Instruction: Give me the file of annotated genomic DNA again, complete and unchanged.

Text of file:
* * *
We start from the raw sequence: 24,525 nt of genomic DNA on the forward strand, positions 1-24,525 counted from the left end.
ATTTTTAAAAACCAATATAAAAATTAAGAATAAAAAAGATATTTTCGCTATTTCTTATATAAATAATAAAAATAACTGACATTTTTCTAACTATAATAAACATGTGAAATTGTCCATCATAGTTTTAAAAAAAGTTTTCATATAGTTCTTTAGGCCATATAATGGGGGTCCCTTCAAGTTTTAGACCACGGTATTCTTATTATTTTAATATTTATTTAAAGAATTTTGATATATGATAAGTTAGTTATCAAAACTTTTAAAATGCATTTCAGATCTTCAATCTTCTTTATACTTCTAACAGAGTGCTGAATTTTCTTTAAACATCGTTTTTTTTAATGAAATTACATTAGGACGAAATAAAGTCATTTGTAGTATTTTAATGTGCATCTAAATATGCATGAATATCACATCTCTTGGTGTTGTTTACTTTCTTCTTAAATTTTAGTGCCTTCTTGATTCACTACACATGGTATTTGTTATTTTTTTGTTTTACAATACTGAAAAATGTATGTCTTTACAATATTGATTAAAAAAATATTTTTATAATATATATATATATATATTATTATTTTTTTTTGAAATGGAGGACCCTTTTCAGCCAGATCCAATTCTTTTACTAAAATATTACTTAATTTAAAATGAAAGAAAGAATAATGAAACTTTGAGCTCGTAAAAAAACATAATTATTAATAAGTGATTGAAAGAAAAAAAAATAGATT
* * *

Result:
We start from the raw sequence: 24,525 nt of genomic DNA on the forward strand, positions 1-24,525 counted from the left end.
ATTTTTAAAAACCAATATAAAAATTAAGAATAAAAAAGATATTTTCGCTATTTCTTATATAAATAATAAAAATAACTGACATTTTTCTAACTATAATAAACATGTGAAATTGTCCATCATAGTTTTAAAAAAAGTTTTCATATAGTTCTTTAGGCCATATAATGGGGGTCCCTTCAAGTTTTAGACCACGGTATTCTTATTATTTTAATATTTATTTAAAGAATTTTGATATATGATAAGTTAGTTATCAAAACTTTTAAAATGCATTTCAGATCTTCAATCTTCTTTATACTTCTAACAGAGTGCTGAATTTTCTTTAAACATCGTTTTTTTTAATGAAATTACATTAGGACGAAATAAAGTCATTTGTAGTATTTTAATGTGCATCTAAATATGCATGAATATCACATCTCTTGGTGTTGTTTACTTTCTTCTTAAATTTTAGTGCCTTCTTGATTCACTACACATGGTATTTGTTATTTTTTTGTTTTACAATACTGAAAAATGTATGTCTTTACAATATTGATTAAAAAAATATTTTTATAATATATATATATATATATTATTATTTTTTTTTGAAATGGAGGACCCTTTTCAGCCAGATCCAATTCTTTTACTAAAATATTACTTAATTTAAAATGAAAGAAAGAATAATGAAACTTTGAGCTCGTAAAAAAACATAATTATTAATAAGTGATTGAAAGAAAAAAAAATAGATT